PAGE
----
It’s summer vacation, and your child is probably happy to spend his or her days lounging and recuperating from the hectic school year. A break is well deserved, but Dr. Ray Huntington of the Huntington Learning Center urges parents to engage their children in learning activities to avoid summer regression. Put simply, summer regression is the loss of academic knowledge gained throughout the school year. “Learning loss or the ‘summer slide’ among students over summer break is a very real problem that we see often,” says Huntington, adding that most students can lose several months of grade-level equivalency in math and reading achievement during this period. He offers several ways for parents to help minimize summer regression:
Read daily. A daily reading habit is one of the easiest ways for children to keep their brains in shape over summer and deter any loss of reading ability. Incorporate reading into the summer routine. Check out book clubs or summer reading programs offered at your local library or book store. Visit the library every week. Start a series as a family and read a book together.
Write often. Writing frequently will help your child keep up important literacy skills such as self-expression and vocabulary acquisition. While you might have trouble convincing your child to write essays or book reports this summer, creative writing or journal writing still has many benefits. It encourages creativity, problem solving and experimentation with various types of storytelling, and also improves communication skills.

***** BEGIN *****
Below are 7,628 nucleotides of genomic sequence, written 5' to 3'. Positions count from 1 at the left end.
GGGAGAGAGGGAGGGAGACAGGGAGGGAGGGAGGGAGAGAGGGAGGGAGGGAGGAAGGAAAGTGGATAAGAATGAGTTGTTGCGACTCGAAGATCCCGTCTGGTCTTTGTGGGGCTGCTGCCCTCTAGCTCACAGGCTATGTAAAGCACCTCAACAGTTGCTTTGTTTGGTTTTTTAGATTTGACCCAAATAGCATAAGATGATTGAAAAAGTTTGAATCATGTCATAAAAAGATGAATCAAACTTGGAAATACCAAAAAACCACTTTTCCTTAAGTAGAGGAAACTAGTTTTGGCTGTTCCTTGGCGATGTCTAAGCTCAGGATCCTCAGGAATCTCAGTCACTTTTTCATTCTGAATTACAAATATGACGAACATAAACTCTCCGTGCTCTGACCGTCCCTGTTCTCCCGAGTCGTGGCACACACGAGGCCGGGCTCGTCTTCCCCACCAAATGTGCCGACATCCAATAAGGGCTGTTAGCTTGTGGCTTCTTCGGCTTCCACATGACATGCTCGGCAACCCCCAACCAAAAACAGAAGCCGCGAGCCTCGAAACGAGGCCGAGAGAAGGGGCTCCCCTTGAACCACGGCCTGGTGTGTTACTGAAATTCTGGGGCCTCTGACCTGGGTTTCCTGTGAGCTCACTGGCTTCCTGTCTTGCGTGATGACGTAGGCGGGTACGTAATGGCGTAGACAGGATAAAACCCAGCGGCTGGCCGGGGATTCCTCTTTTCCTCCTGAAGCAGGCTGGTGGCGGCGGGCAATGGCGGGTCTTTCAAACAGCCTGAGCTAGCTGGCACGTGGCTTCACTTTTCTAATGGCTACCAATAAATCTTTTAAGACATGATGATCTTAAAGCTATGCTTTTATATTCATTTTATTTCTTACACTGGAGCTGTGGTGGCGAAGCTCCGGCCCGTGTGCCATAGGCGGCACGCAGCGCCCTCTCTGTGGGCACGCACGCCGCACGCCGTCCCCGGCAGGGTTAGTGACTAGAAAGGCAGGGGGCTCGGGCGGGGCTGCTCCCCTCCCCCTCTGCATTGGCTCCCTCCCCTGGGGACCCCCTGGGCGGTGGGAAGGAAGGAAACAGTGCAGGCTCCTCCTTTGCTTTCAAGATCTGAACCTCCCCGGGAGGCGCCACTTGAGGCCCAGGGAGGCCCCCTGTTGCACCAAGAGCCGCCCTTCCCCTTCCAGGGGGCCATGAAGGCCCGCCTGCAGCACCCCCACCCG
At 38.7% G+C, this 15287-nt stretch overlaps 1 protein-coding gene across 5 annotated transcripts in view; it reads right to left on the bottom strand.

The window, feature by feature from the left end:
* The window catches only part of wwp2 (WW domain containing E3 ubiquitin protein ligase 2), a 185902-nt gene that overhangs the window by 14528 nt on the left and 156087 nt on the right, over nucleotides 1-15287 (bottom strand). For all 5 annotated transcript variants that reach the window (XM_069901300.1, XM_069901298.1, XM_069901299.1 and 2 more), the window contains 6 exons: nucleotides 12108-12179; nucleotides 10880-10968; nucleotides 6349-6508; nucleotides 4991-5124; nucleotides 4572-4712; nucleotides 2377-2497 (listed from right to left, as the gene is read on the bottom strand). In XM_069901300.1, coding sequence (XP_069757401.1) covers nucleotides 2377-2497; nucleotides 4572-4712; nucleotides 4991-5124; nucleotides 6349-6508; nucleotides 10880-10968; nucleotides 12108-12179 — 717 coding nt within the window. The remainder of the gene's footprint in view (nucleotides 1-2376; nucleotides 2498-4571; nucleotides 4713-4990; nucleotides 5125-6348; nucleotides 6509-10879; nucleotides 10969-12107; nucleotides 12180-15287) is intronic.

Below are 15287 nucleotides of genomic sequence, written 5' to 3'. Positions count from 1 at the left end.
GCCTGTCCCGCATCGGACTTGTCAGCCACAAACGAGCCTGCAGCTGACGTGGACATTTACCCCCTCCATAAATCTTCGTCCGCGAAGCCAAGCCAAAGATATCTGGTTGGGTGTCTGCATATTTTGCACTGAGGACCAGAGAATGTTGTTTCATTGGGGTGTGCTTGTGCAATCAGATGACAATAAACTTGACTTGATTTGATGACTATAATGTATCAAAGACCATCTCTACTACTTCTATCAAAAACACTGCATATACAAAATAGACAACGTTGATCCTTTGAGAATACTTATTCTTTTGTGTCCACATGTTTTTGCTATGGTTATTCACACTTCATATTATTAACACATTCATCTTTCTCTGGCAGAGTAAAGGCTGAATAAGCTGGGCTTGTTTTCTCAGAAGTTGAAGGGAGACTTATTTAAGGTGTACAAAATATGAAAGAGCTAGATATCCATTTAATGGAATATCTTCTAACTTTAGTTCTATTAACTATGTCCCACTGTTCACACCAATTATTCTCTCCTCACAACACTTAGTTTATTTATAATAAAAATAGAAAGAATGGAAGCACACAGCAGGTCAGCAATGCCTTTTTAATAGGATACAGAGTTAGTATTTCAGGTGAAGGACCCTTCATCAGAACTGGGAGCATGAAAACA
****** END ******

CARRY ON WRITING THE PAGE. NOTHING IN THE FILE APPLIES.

Plan educational visits. Don’t forget that visits to your local history, science, art and other museums are fun learning opportunities. If you’re taking any vacations, incorporate a family field trip to an interesting monument, historical site or museum in the area you’re visiting. Before you go, check out books from the library about the place or topic that you can read together. Use the plane or car ride home as a chance to reflect on the visit, what your child learned, and what he or she wants to learn more about.
Set aside daily learning time. If your child does best with a learning routine, consider purchasing grade-specific workbooks that your child can work on throughout the summer. The goal of these programs is to help students practice and maintain skills they acquired all year and prevent them from losing those concepts due to inactivity. Your school or teacher might have recommendations, but books such as Summer Bridge, ThinkStretch and Summer Fit are worth consideration. Just 15 minutes a day can make a huge difference.
Enroll in a summer learning program. Whether your child struggled this school year and needs to catch up or you want to help your child build new skills and confidence, an individualized summer tutoring program is a great solution. Huntington can help your child maintain skills, improve habits and prepare for a smooth transition into the next grade.
“Parents can help their child minimize regression this summer by investing a small amount of time into learning activities,” says Huntington. For ideas on how best to engage your child, call Huntington Learning Center at 1-800-CAN-LEARN.